Last updated on December 4, 2016 by Liza Hawkins
Because I’m not already busy enough, this year I decided to join a cookbook club.
A cookbook club! How fun, right? Let’s face it though, in the world of clubs, gathering over food isn’t a new idea. There are potlucks, progressive neighborhood dinners, and book clubs (with more focus on food and wine than books) that have been around for eons.
But last year, this article started floating around, touting the excitement of a “multi-course meal that’s not all on you.”
When I first read that article last year, I remember saying to my sister, “I really, REALLY want to do this.”
Except, I don’t have the time—nor the gumption—to plan, arrange, and host a cookbook club. I merely wanted to participate.
Enter Chef Christine. She’s the owner of The Kitchen Studio Cooking School, in Frederick, Md., and it turns out she was also turned on by the idea of gathering food people around a table, enjoying a meal built of recipes from a single cookbook. A “cookbook club” potluck.
SIGN. ME. UP.
We met for the first time on the last Sunday in January, with recipes curated from Ruth Reich’s new cookbook, My Kitchen Year: 136 Recipes that Saved My Life.
I happen to be a big Ruth Reichl fan, as is Chef Christine. Garlic & Sapphires is one of my favorite books, and my choice for an upcoming book club read is Tender at the Bone (after which I’ll devour Comfort Me with Apples). Even though she does have a novel under her belt, Ruth Reichl shines as a memoir writer.
The new cookbook was Ruth’s answer to Gourmet shutting down and laying off its staff (including Ruth) after being around for more than half a century. You can read more about the background and inspiration for My Kitchen Year, here.
My Kitchen Year also happened to be Chef Christine’s selection for the inaugural cookbook club potluck meeting. The rules for our club are simple:
Pick a recipe, any recipe. Make the recipe. Bring the prepared meal. Enjoy breaking bread, talking about the recipes, and eating lots of food.
The only vetting to be done is if more than one attendee (there were 11 of us) wants to bring the same dish, or if there are eight different desserts coming for a dinner-themed meeting.
Not that an all-dessert dinner is a bad thing, mind you. But it’s certainly a lot more fun to enjoy a variety of recipes.
For this meeting, we enjoyed chicken liver mousse, chicken curry, no knead bread, Thai noodles, pink deviled eggs, 3-day short ribs, au gratin potatoes, avglolemono, applesauce cake, and rice pudding.
We spent two hours oooing and ahhhhing over the casserole dishes, plates of goodies, and tasty treats. We piled on a healthy taste of each dish, and each took a turn talking about our experiences making the recipe. The good, the bad, the surprising. (Like, yes, the no knead bread really is as simple to make as it sounds!)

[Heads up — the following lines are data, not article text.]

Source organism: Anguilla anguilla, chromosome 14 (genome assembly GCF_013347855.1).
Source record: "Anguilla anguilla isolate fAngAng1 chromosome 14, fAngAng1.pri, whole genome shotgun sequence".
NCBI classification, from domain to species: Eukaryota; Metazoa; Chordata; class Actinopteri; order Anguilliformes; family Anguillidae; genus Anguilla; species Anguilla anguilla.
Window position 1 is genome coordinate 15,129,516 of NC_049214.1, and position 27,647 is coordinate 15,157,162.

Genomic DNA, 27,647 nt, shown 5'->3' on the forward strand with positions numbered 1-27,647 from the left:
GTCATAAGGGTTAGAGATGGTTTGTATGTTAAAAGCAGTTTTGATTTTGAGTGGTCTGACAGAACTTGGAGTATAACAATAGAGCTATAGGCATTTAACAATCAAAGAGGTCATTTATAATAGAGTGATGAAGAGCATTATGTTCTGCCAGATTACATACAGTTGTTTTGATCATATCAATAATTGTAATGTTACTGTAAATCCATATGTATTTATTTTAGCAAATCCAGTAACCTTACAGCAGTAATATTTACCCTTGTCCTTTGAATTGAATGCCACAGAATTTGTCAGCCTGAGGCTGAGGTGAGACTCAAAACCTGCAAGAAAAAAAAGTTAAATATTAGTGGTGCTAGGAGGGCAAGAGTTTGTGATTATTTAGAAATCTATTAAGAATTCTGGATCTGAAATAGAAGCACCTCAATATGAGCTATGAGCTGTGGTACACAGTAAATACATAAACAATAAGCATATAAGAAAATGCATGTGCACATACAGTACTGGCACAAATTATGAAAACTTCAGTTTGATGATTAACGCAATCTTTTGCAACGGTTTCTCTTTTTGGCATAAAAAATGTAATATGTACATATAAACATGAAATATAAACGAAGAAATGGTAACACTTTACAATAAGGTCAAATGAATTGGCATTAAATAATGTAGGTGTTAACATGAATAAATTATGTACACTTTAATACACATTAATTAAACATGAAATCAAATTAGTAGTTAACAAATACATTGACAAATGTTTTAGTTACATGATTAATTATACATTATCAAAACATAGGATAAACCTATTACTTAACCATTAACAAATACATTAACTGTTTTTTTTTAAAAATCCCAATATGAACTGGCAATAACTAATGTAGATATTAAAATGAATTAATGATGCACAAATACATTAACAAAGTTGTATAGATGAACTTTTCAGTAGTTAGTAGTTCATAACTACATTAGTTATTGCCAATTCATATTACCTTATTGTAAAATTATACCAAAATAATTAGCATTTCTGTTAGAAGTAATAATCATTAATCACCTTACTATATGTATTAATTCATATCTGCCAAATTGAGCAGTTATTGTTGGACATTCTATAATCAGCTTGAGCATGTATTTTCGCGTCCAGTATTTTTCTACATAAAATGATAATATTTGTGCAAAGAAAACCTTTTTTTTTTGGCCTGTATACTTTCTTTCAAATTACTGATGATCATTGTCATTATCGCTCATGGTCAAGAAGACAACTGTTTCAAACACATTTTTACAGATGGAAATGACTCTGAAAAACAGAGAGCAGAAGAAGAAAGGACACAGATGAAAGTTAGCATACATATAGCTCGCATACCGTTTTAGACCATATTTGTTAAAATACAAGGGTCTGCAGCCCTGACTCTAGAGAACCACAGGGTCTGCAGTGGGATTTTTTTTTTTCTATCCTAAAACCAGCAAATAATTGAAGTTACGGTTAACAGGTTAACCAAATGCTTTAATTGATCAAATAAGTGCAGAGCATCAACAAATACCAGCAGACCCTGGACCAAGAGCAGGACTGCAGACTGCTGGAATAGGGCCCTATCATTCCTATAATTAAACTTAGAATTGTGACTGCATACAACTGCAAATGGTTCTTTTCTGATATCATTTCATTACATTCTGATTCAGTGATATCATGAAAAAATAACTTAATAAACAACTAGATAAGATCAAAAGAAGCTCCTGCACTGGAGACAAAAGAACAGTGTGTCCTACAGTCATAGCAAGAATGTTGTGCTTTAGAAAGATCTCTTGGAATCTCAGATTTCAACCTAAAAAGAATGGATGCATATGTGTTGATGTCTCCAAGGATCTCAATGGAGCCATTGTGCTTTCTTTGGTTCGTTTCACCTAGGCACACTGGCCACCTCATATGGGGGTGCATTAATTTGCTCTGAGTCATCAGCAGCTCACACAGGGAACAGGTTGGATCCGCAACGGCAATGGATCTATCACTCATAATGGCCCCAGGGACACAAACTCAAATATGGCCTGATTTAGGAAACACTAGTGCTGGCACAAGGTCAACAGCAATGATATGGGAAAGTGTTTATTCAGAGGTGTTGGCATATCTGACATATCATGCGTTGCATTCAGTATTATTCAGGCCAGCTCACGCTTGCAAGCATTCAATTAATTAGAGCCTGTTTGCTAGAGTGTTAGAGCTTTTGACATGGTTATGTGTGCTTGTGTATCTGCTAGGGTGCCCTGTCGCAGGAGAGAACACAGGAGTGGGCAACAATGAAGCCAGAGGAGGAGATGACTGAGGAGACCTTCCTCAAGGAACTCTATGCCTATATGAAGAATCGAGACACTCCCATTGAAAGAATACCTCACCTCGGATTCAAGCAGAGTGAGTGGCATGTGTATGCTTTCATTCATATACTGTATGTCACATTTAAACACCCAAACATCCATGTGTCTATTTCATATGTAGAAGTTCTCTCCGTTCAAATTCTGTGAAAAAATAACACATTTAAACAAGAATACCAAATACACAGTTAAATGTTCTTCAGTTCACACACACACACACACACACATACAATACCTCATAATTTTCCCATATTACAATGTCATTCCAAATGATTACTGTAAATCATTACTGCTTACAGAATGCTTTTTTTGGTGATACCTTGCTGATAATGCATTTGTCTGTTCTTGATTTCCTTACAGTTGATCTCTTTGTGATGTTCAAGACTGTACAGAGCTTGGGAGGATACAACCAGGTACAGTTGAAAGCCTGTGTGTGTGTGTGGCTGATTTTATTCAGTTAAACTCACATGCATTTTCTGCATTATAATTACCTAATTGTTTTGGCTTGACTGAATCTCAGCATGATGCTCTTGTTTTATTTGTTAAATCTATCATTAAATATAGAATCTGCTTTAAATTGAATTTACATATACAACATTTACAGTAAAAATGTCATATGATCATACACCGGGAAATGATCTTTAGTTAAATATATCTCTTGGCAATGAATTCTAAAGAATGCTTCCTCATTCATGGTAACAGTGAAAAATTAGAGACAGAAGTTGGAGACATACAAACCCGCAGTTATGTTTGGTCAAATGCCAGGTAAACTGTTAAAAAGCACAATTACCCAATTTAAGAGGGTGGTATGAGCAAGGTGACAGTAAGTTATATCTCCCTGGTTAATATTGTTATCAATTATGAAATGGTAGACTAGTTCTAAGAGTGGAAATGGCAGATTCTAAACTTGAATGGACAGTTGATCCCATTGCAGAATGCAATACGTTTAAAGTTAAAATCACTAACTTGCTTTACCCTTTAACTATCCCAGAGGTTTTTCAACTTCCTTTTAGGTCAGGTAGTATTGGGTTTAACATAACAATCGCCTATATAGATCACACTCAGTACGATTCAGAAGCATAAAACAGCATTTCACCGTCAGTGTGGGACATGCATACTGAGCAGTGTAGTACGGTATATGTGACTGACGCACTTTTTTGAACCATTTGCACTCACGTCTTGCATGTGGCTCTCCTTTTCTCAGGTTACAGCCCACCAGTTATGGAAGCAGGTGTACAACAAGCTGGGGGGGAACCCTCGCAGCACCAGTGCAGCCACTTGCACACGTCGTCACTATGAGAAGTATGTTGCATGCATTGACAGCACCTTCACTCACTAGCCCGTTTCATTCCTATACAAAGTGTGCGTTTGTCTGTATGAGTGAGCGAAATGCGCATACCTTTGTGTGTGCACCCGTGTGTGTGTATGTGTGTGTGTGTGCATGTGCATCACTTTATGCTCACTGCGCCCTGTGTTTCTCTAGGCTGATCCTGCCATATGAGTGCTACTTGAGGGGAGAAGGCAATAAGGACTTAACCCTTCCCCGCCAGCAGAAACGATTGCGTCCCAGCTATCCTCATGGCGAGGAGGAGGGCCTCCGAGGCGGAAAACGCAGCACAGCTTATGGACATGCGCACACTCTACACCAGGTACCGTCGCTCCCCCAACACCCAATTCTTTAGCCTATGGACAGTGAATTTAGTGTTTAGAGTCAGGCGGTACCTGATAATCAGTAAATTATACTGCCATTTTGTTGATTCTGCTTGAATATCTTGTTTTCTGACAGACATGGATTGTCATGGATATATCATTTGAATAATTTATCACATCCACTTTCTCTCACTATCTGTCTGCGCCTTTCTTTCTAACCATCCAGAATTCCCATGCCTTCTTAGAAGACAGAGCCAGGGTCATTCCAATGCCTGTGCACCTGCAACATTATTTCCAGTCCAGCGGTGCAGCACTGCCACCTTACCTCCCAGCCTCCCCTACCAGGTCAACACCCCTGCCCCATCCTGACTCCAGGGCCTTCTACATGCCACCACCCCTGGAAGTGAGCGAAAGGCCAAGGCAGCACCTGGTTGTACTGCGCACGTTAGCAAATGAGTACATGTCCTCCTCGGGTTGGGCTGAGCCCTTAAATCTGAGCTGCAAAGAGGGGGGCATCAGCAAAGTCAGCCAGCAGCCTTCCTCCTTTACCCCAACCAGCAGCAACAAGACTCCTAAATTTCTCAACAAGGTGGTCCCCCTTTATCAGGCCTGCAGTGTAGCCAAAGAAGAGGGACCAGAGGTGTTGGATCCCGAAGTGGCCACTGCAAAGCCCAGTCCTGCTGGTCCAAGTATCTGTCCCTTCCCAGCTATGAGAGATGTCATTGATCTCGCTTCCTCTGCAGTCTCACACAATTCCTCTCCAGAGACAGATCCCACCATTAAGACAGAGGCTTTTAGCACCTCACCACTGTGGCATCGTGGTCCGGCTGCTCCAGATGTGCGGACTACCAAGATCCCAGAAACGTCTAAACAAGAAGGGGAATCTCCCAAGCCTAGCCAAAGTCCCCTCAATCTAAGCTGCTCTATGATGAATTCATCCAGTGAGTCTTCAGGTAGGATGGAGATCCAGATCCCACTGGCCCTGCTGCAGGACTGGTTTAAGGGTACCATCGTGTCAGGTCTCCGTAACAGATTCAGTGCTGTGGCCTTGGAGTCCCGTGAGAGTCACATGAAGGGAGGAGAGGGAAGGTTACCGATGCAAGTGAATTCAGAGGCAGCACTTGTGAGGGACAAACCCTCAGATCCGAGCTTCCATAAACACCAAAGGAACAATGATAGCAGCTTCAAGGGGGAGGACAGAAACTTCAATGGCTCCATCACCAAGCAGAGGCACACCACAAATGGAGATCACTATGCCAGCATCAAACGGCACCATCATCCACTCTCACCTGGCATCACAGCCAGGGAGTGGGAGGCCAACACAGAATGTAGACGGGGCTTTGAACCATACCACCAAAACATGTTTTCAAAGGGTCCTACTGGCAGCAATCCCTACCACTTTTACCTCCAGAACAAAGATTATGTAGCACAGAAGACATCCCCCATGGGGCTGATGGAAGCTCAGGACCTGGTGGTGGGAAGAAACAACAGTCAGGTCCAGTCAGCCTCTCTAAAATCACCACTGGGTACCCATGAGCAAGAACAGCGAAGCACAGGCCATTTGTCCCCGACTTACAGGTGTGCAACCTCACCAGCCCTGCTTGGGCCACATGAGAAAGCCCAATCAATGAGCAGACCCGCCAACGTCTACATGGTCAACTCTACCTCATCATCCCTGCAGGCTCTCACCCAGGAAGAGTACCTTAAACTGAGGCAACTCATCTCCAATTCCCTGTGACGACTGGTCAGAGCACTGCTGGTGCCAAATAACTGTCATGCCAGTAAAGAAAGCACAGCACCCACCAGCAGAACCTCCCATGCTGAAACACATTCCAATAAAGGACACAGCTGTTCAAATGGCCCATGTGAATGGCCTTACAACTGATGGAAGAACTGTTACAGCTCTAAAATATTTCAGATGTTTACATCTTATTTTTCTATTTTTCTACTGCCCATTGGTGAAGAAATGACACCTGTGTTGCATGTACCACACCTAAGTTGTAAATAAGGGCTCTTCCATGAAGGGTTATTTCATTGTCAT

My two clear favorites were the chicken liver mousse and the Thai noodles.
Admittedly, I’ve never been much of a liver fan. My memories of eating liver stem back to elementary school years when my mother made it for dinner while she was pregnant with my little sister. Something about the iron being good for her. I wasn’t sold, so when my grandmother set out chicken liver pâté every year on Christmas Eve, I stayed away like it was the plague.
Turns out Ruth Reichl’s chicken liver mousse is TO. DIE. FOR. Like, if I hadn’t moved away from the board with the mousse and the crostini, I may have happily gorged on that the entire afternoon.
A photo posted by Liza Hawkins (@amusingfoodie) on
The Thai noodles were flavorful and fresh, and probably just as good leftover as they were the day of. Except I’m not sure there were any leftovers (a sign of a yummy recipe)…
The only complaints we had about anything at all included two things:
1. Some of the recipe cooking times were off.
Like, 20 minutes off. And it was consistent across several recipes, which is really, really odd for a cookbook of this caliber. So, be sure to watch your food closely if it’s a baked good, savory or sweet.
All of the recipes needed salt! As we went around the table, chatting about how the recipe prep went, and what we found to be great (or not so great), it seems we all agreed that the food tasted bland. It reminded me of Julie & Julia, when Julie made boeuf bourguignon, and her husband added copious amounts of salt. She said (paraphrasing), “What are you doing? Is it BLAND??” To each her own, I suppose. It seemed odd to have all the other flavors and spices spot on, and yet the flavors seem—yes—bland because they needed that extra little something called salt.
The next meeting should be at the end of this month, and I’m excited to see which cookbook we’ll be diving into next!